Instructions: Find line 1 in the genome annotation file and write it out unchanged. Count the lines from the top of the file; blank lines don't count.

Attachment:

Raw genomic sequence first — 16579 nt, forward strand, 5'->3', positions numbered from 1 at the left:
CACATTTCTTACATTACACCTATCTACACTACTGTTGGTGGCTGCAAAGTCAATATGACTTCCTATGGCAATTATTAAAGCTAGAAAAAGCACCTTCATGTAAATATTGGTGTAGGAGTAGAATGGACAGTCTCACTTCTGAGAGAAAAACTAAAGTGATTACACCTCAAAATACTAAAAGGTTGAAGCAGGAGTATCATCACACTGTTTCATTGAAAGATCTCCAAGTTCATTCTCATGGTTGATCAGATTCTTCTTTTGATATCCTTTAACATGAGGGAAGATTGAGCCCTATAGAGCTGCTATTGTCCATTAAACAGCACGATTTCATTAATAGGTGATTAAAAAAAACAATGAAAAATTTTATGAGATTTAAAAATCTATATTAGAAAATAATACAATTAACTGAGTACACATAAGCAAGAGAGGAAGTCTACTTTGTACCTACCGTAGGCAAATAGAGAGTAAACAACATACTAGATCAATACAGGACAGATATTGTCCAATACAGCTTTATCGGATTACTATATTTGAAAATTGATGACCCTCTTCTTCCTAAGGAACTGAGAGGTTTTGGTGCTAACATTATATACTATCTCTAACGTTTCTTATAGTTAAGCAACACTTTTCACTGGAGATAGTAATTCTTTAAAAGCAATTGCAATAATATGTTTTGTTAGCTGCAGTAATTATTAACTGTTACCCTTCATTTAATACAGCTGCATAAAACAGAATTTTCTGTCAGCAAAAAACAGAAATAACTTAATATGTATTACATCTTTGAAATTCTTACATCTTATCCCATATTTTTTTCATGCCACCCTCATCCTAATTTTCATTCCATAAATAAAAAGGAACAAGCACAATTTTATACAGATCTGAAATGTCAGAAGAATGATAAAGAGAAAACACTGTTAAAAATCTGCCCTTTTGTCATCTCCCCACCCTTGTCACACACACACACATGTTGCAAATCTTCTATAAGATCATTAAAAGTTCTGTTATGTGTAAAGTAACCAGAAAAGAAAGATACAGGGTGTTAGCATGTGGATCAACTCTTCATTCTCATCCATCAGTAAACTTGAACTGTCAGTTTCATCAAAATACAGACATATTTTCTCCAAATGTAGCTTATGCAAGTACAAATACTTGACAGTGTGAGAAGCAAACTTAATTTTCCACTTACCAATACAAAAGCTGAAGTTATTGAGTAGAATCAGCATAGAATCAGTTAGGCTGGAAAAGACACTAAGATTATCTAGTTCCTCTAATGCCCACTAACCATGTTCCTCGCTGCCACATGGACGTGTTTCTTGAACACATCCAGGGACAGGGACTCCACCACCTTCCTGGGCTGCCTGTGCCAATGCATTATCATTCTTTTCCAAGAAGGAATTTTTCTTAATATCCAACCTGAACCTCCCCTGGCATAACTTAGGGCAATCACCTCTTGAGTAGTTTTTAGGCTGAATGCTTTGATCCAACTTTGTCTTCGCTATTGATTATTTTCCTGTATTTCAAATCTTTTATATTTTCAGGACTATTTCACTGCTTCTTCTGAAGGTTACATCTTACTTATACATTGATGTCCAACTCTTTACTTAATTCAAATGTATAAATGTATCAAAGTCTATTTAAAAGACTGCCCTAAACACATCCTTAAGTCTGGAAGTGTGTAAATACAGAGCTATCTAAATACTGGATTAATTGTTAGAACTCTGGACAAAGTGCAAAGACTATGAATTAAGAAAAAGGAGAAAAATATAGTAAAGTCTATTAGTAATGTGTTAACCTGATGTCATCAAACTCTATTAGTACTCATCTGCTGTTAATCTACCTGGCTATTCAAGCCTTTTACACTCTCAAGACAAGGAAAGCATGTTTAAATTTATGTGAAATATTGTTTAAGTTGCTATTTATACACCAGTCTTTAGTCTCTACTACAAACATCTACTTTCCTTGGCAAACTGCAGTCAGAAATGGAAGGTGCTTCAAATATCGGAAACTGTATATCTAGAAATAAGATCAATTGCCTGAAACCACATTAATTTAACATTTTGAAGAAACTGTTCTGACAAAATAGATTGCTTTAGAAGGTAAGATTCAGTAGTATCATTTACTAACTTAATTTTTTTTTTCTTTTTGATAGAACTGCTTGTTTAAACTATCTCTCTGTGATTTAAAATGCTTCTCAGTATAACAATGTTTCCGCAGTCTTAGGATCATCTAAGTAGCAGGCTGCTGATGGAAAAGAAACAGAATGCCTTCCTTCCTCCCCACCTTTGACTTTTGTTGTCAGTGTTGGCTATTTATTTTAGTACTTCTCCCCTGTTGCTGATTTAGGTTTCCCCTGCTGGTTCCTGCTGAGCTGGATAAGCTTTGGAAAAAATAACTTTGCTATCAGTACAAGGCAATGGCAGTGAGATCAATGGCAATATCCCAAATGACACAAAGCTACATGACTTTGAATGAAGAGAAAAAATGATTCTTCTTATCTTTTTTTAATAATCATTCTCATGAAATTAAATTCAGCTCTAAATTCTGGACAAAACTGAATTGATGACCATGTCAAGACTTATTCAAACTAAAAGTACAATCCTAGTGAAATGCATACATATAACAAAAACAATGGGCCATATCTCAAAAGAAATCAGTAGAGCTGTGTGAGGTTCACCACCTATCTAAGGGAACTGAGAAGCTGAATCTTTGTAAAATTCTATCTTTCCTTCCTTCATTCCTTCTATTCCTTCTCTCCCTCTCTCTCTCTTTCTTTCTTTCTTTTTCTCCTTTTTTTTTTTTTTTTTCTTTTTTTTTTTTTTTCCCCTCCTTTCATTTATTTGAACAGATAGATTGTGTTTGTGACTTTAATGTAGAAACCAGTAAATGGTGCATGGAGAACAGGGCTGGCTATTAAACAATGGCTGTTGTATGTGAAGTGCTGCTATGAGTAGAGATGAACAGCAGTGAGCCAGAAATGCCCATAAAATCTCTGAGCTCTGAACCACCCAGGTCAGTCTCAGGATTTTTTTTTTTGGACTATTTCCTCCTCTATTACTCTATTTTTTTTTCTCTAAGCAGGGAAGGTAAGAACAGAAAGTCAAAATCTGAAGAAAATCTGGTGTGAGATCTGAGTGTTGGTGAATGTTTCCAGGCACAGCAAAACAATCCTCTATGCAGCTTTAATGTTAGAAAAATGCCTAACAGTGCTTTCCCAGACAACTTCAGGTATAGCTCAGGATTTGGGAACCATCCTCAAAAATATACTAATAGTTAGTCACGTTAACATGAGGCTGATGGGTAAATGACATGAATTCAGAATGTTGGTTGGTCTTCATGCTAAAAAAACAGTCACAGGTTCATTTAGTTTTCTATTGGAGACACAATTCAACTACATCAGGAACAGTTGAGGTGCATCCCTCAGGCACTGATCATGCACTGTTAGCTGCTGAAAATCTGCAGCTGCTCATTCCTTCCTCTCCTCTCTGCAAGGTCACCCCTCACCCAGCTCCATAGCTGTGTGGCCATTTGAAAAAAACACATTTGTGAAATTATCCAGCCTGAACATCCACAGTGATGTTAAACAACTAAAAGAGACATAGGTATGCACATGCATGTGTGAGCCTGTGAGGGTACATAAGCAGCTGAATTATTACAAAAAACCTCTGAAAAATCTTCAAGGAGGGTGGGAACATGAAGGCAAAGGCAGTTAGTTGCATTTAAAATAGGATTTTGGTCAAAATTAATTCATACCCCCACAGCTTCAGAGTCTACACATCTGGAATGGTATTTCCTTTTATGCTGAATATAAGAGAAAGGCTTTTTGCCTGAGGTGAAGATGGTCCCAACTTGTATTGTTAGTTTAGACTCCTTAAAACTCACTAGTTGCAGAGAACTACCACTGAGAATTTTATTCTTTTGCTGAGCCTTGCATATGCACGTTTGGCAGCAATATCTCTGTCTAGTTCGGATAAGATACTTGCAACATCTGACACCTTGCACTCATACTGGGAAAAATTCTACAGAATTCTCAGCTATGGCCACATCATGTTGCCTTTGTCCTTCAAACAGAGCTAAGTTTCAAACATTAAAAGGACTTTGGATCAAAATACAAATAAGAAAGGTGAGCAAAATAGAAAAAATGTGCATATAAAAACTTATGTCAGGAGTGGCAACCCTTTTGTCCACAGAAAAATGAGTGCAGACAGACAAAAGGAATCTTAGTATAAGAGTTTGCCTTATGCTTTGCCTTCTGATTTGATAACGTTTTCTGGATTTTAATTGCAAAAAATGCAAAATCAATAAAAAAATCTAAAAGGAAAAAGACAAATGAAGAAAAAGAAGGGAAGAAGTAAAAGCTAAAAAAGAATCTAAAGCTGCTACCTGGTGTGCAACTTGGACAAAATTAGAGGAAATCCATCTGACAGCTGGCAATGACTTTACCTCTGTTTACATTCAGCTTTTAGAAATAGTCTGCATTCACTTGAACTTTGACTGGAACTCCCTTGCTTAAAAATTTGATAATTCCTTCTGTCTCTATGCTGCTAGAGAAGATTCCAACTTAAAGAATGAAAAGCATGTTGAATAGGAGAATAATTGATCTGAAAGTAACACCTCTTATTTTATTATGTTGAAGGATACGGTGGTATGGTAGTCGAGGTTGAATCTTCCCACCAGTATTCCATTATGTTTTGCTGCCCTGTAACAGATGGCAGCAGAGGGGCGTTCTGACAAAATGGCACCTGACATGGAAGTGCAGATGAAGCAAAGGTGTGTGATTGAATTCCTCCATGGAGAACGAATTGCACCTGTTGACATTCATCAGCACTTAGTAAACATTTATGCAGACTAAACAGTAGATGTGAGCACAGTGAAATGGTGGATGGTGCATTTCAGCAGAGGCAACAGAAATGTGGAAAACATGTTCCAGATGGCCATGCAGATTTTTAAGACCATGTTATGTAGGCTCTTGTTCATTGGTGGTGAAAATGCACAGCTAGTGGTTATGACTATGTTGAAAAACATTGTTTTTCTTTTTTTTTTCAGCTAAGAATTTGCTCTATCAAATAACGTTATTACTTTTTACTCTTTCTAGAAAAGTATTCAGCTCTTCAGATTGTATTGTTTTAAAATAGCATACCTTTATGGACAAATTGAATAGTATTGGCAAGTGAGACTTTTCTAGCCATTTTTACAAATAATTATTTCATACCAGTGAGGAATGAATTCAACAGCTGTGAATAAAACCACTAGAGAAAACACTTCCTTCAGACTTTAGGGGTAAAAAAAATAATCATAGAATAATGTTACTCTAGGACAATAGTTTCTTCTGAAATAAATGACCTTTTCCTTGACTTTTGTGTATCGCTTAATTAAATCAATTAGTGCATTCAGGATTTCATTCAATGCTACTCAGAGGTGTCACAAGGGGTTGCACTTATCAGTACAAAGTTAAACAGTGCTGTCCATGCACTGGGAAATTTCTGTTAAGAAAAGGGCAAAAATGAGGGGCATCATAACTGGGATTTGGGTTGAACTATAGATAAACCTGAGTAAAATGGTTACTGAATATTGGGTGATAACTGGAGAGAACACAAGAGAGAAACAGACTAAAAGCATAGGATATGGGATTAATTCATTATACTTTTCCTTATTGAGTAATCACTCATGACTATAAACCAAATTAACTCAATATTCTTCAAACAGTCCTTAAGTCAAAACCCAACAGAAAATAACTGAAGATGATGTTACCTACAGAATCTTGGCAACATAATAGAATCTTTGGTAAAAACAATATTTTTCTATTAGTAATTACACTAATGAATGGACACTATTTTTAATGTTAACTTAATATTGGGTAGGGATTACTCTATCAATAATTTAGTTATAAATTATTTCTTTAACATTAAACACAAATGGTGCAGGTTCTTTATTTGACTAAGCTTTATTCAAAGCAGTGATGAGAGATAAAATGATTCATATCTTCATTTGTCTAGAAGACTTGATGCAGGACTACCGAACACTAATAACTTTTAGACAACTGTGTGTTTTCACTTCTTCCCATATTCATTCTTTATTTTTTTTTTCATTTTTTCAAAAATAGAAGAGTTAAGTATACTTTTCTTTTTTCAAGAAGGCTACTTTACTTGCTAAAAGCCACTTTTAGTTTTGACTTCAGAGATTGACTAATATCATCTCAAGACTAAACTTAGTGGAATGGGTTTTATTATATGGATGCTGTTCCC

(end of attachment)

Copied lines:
Raw genomic sequence first — 16579 nt, forward strand, 5'->3', positions numbered from 1 at the left: